A Blog by Jonathan Low


Oct 20, 2022

New Jersey Sues Gas Companies For Billions In Climate Change Damages

It is not clear that the suit will succeed, but it may further establish the responsibility of the oil and gas industry both for causing climate change and for fraudulently attempting to cover up that responsibility,both of which could eventually lead to legislation and/or additional lawsuits. JL

Ashley Belanger reports in ars technica:

New Jersey's Attorney General announced the state’s extreme weather damage caused by climate change should belong to oil and gas companies. These companies, “knowingly made false claims to deceive the public about the existence of climate change and the degree to which their fossil fuels products have been [exacerbating] global warming.” The lawsuit targets ExxonMobil, Shell, Chevron, BP ConocoPhillips and the American Petroleum Institute. It’s similar to lawsuits pending in Rhode Island, Delaware, Minnesota, Massachusetts, Connecticut, and Vermont. The suit alleges these (companies) violated the Consumer Fraud Act.

New Jersey Attorney General Matthew Platkin announced he had surveyed the state’s extreme weather damage caused by climate change and decided that it shouldn’t be residents or even the state shouldering “the enormous costs of rebuilding.”

Filing a lawsuit in the Superior Court of New Jersey, Platkin—joined by the New Jersey Division of Consumer Affairs and the Department of Environmental Protection—suggested that this burden should belong to oil and gas companies. These companies, Platkin alleged in a press release, “knowingly made false claims to deceive the public about the existence of climate change and the degree to which their fossil fuels products have been [exacerbating] anthropogenic global warming.”

Platkin’s lawsuit targets five major global oil and gas companies—ExxonMobil Corp., Shell Oil Co., Chevron Corp., BP Plc, and ConocoPhillips—and the trade group that all those companies belong to, the American Petroleum Institute (API). It’s similar, Platkin said in his press release, to lawsuits still pending in other states, including Rhode Island, Delaware, Minnesota, Massachusetts, Connecticut, and Vermont.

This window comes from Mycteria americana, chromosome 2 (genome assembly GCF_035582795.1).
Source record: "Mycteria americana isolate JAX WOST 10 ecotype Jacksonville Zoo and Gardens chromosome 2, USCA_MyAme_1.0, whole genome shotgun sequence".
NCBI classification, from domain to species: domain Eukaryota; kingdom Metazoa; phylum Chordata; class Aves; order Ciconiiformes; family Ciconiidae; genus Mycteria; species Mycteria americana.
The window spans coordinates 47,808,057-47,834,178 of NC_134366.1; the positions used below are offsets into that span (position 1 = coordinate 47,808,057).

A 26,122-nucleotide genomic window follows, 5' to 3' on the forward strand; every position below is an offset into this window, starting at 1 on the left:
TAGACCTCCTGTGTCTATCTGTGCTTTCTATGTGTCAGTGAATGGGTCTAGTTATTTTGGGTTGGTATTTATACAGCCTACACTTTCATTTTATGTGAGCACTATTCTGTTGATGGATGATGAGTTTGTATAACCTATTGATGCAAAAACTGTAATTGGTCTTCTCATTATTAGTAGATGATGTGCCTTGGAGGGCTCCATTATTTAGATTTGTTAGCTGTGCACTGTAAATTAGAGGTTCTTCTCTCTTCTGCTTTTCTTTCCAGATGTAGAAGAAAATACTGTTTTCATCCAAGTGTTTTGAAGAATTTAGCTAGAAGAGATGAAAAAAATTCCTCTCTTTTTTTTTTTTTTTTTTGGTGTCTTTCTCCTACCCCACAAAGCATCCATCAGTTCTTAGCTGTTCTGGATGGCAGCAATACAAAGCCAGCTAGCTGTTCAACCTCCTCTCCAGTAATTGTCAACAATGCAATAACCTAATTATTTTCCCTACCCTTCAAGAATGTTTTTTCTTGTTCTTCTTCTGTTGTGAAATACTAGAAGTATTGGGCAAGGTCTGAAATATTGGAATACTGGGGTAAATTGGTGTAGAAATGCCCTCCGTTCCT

In his announcement, Platkin alleges that these fossil fuel industry stakeholders violated the Consumer Fraud Act, allegedly “by misrepresenting, suppressing, and omitting material facts about the adverse impacts of their products through a national climate-denialist campaign starting in the 1980s and continuing through today.” He also accuses the defendants of alleged negligence, impairment of the public trust, trespass, and public nuisance.

Similar to other states’ lawsuits

It’s not obvious how New Jersey’s and other pending lawsuits will play out, as America slowly moves toward ending reliance on fossil fuels, recently investing billions in an effort to install electric vehicles nationwide over the next five years. Bloomberg reported that the New Jersey lawsuit “is similar to efforts by more than a half-dozen other states,” a legal movement that began in 2018 with a New York case that ultimately lost. Before that, in 2016, Bloomberg noted that ExxonMobil lost a lawsuit attempting to claim that these legal actions from states against the fossil fuel industry are politically motivated.